The doubling of tariffs on Turkish steel for the United States has Turkish President Recep Tayyip Erdogan trying to do with a fast-spreading economic crisis but could also provoke provocations against Greece and Cyprus, despite the release of two Greek soldiers who had been held in Turkey since March 1 on charges of accidentally crossing the border.
The lira plunging, banks and businesses in turmoil, the Turkish military engaged in Syria, the newly-elected Erdogan, who gained near-dictatorial powers, found that hasn’t helped him against US President Donald Trump, who exerted pressure to gain the release of Donald Brunson, a 50-year-old American minister jailed in Turkey for two years, following a failed coup attempt against the Turkish leader in which he said he took no part.
Erdogan had regularly sent F-16 fighter jets and warships to violate Greek airspace and waters and had Turkish warships trying to block foreign energy companies, including from the US, reaching Cypriot waters where they are licensed to drill for oil and gas.
With the tariff doubling being followed by Trump signing a law suspending the sale of US-made F-35 fighter jets to Turkey, which Diaspora leaders and others fearing they could be used against Greece if a conflict breaks out, more likely with Erdogan in trouble politically and looking for another front to distract attention from the economy, he’s been hit with a double whammy.
“The possibility of escalating Turkish tensions or provocations against Greece and Cyprus as a domestic diversionary tactic is real, especially if a potential IMF (International Monetary Fund) bailout requires severe austerity measures that corrode Erdogan’s political support base,” John Sitilides, a geopolitical strategist at Trilogy Advisors LLC in Washington DC told The National Herald.
He said that Greece and Cyprus have additional leverage with Turkey’s economy wobbling and can urge the European Central Bank and EU countries to back more severe Turkish loan repayment or default procedures.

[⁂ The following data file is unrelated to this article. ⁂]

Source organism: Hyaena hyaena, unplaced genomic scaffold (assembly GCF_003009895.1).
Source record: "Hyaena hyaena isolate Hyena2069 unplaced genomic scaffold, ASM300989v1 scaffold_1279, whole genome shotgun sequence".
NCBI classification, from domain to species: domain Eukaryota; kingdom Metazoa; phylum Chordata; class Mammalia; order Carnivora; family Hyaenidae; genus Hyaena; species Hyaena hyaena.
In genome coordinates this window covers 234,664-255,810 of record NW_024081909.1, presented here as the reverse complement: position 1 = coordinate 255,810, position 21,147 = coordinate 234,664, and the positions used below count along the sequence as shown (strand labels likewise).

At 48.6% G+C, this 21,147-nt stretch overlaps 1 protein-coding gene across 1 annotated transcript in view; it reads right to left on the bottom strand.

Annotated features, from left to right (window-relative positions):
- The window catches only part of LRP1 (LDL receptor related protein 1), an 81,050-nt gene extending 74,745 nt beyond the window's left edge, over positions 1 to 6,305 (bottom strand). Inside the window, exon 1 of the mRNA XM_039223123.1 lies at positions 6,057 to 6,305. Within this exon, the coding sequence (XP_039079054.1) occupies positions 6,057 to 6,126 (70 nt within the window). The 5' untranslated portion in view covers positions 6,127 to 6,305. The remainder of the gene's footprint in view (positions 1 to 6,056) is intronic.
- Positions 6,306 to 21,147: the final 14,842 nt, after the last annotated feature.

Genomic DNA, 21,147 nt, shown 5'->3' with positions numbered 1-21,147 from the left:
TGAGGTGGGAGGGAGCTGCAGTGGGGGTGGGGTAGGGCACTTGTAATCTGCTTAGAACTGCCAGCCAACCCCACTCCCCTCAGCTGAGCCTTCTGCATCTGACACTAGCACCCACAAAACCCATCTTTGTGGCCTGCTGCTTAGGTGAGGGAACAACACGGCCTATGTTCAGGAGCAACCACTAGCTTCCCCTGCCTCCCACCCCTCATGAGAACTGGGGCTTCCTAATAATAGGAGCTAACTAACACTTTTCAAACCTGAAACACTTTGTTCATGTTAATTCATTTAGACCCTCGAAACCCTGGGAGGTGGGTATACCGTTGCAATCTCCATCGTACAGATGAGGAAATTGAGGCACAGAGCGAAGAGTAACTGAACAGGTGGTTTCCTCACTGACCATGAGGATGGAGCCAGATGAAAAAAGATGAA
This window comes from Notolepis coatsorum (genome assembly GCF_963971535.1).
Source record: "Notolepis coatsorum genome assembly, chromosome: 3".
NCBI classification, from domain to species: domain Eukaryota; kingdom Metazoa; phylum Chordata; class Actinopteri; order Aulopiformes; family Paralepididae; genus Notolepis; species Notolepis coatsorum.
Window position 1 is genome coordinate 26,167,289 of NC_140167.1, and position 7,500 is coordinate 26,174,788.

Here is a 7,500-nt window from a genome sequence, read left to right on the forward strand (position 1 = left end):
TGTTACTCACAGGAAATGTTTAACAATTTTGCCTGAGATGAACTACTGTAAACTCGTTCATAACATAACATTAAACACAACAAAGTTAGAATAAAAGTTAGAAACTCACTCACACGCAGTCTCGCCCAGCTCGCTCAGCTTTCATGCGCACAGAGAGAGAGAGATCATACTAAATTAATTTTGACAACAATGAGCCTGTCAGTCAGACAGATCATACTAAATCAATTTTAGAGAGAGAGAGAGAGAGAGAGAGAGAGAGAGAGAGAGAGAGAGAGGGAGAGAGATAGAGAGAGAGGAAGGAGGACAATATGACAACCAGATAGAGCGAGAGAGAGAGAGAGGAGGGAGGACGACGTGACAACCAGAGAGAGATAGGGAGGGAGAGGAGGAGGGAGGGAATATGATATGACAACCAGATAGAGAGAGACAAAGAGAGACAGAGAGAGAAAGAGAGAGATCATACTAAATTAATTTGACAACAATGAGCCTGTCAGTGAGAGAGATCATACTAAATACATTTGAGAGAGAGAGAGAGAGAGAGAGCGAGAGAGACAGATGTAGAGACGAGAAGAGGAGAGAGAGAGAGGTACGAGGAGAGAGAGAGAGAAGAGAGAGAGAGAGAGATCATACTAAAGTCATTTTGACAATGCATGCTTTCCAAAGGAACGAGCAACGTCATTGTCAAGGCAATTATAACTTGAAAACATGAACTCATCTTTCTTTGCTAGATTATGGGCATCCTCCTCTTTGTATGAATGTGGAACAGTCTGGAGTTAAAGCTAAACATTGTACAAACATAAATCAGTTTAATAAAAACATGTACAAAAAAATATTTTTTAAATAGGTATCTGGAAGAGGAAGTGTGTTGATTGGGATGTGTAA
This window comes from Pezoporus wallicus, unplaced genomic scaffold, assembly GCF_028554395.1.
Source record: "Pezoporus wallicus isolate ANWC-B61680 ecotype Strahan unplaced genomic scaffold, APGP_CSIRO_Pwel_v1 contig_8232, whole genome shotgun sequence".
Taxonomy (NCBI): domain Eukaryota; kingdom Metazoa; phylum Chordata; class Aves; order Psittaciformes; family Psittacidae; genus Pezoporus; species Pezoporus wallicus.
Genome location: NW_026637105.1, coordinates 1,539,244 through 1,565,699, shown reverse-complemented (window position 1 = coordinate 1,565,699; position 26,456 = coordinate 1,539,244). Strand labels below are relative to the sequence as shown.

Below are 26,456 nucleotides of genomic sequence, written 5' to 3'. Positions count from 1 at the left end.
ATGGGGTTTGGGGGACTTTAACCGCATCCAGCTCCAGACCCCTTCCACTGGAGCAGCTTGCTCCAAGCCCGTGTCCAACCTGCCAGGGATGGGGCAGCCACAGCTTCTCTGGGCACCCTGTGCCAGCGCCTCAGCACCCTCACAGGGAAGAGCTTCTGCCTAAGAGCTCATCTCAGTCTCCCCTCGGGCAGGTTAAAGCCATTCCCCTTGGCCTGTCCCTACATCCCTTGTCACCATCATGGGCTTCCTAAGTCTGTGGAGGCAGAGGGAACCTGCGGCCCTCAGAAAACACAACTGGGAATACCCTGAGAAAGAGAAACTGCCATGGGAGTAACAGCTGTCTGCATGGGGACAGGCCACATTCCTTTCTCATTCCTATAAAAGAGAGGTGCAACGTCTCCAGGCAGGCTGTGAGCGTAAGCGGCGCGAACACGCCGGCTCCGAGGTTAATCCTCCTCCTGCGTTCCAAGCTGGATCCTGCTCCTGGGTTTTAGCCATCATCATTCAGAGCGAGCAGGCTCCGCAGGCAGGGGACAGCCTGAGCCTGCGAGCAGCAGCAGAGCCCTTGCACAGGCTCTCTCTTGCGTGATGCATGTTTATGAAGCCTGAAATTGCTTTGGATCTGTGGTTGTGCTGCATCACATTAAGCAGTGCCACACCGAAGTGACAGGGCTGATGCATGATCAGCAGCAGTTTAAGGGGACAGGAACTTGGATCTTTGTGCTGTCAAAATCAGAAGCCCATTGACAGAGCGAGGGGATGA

“But any pre-emptive Greek or Cypriot actions must advance very carefully. Turkey can at will begin to send some of the three million Syrian refugees it currently houses towards Europe through Greece, triggering domestic turmoil just as Athens re-enters international credit markets,” he said.
That was in reference to Greek housing more than 64,000 refugees and migrants sent first to Greek islands – holding more than 15,000 – with Turkey allowing human traffickers to operate during a suspended swap deal with the EU.
On Aug. 20, three international bailouts of 326 billion euros ($369.22 billion) for Greece will expire and Prime Minister and Radical Left SYRIZA leader Alexis Tsipras is focusing all his political hopes on that after plunging in polls for reneging on anti-austerity promises.
WHAT COMES NEXT?
There’s swirling volatility in the convoluted relations now involving the US, Turkey, Greece and Cyprus and wider geopolitical considerations.
“It is very difficult to forecast as to where this crisis will go and how it will be managed. The US and Turkey, although allies and strategic partners, presently have fundamentally different views on several foreign policy issues … I do not expect to see normalized relations between the US and Turkey in the short run,” Prof. Ahmet Sozen, Chairman of the Department of Political Science & International Relations at Eastern Mediterranean University on Cyprus told TNH.
An internationally-respected figure and speaker about the Cyprus crisis and on Turkey, he said that, “It is important to note that some of the European allies, including the driving engine of the EU, Germany, showed support to Turkey in the current crisis. There is a possibility that Turkey might normalize its relations with the European partners in which case Turkey acts flexible on the issues with Greece.”
The economic duel escalated after Turkey said it would hike tariffs on imports of certain U.S. products, including rice and coal. Tariffs on American cars were doubled to 120 percent while tariffs on alcoholic drinks to 140 percent.